Cal Newport, a Georgetown professor, has written Digital Minimalism and several other thoughtful, best-selling books.
Following up on our 21-day fast from electronics, I started reading Digital Minimalism. I learned quite a few things about these devices. I have not finished reading the book, so I can only give you a short review.
Suffice it to say that the stats about our usage of these devices have alarmed me. Did you know that, on average, people reach for their smartphones 85 times a day? What would happen if we prayed/memorized Scripture/memorized math facts/studied spelling words/practiced violin/you name it 85 times a day?
Did you know that eye contact matters? Children have 30% less eye contact with other humans now than before smartphones came into existence. Psychologists warn that human interactions are deteriorating.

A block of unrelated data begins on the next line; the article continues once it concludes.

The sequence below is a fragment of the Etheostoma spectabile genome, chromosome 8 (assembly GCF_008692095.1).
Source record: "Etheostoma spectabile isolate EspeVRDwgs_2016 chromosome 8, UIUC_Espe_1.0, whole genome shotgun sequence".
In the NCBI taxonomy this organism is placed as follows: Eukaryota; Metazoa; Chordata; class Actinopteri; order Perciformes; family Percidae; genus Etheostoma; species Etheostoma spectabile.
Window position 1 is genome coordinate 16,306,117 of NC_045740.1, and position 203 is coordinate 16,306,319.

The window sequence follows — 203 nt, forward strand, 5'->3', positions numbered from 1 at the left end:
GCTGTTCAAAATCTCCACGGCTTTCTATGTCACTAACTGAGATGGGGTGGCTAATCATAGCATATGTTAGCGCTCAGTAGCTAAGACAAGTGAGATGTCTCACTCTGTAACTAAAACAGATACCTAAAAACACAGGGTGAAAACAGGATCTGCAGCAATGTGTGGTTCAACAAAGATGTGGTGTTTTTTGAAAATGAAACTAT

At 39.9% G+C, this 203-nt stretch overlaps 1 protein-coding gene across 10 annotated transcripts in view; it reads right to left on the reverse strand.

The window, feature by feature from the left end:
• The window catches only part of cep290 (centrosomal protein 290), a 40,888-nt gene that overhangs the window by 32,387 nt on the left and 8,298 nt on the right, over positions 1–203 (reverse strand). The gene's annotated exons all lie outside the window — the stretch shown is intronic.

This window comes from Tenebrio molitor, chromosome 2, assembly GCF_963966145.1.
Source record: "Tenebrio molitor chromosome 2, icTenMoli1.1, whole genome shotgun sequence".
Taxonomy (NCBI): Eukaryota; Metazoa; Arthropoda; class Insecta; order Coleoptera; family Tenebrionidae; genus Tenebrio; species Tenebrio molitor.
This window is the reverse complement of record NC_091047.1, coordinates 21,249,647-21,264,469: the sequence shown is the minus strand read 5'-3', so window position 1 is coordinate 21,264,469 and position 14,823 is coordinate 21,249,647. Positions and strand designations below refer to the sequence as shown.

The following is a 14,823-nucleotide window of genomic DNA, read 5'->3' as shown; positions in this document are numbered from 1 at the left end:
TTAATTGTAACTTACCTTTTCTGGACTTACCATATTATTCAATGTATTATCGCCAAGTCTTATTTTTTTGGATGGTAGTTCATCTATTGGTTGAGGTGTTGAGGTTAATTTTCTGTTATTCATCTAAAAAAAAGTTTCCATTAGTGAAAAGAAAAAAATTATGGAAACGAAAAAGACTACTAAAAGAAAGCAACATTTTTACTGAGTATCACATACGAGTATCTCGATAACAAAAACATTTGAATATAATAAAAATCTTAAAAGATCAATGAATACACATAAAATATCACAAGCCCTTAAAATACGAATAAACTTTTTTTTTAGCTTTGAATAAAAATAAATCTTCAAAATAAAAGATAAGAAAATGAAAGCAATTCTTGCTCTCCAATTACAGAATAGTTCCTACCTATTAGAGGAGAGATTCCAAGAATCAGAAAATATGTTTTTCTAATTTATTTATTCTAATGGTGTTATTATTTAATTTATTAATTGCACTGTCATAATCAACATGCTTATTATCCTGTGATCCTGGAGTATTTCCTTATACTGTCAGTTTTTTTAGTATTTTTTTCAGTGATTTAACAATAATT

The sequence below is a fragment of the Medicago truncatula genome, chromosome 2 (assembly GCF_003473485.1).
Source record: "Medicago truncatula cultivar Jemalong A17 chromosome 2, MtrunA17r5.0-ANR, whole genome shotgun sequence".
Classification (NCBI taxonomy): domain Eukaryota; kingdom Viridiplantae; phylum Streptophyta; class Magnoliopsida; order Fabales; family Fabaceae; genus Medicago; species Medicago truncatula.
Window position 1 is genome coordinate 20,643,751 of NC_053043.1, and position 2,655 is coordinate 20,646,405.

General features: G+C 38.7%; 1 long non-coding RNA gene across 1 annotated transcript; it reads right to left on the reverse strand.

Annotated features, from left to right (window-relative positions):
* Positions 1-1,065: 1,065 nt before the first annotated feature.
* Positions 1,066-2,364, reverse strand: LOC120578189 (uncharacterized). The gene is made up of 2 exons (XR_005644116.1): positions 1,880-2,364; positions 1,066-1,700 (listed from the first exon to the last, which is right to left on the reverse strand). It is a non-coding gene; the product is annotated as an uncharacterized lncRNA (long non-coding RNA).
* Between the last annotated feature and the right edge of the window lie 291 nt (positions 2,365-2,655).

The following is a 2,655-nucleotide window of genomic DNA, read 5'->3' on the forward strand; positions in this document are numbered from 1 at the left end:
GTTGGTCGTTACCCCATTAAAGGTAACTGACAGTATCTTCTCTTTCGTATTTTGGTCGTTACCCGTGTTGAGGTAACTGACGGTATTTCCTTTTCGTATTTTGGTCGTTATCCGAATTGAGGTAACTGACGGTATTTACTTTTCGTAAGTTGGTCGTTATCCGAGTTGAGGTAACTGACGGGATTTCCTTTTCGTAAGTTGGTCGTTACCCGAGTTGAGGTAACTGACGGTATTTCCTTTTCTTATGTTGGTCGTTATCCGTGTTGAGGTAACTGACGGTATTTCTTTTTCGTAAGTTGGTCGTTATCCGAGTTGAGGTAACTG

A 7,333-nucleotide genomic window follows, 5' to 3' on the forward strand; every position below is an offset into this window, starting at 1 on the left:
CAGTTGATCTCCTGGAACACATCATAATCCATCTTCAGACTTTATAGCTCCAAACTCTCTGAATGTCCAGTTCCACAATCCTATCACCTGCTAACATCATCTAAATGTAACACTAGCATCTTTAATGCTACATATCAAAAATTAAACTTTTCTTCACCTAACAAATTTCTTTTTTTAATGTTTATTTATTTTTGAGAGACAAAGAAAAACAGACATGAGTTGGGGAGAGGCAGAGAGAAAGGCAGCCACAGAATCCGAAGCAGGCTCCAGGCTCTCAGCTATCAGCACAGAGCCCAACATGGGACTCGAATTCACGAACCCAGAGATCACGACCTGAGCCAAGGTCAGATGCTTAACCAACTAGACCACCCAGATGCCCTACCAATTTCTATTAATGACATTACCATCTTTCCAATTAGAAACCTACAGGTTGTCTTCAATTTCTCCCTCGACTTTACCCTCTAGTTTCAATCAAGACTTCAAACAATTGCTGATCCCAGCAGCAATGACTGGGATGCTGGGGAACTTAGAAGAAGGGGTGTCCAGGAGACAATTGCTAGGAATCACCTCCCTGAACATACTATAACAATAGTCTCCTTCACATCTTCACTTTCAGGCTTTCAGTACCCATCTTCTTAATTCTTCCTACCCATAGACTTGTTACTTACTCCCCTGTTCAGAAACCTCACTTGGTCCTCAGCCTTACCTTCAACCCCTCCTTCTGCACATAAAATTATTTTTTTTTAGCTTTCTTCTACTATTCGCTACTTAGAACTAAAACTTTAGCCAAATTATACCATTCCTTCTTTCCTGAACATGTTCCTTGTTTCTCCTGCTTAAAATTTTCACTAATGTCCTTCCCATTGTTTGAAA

And on and on. For instance, this book will tell you the story of how the iPhone got invented as “an iPod that can make calls.” That’s all it was supposed to do: save you from having to carry around two devices, one to call and one to play music on.
The inventor of the iPhone (not Steve Jobs, look it up!) declared once that he still wakes up in a sweat at night from the terror of the guilt he feels for starting the world on the path toward smartphones.
Cal Newport proposes a 30-day program with very little to no technology and gives you exactly what you need to do through each step. He has documented his proposals with research. Fascinating.
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That book was such a good read. Cal Newport is so inspiring in his commitment to productivity and creativity, and his research and insight into the wise handling of tech tools is so relevant for intentional living. I love your question: what if we did pray 85 times a day? Or meditate on scripture? Let’s encourage one another to redeem the time we are given.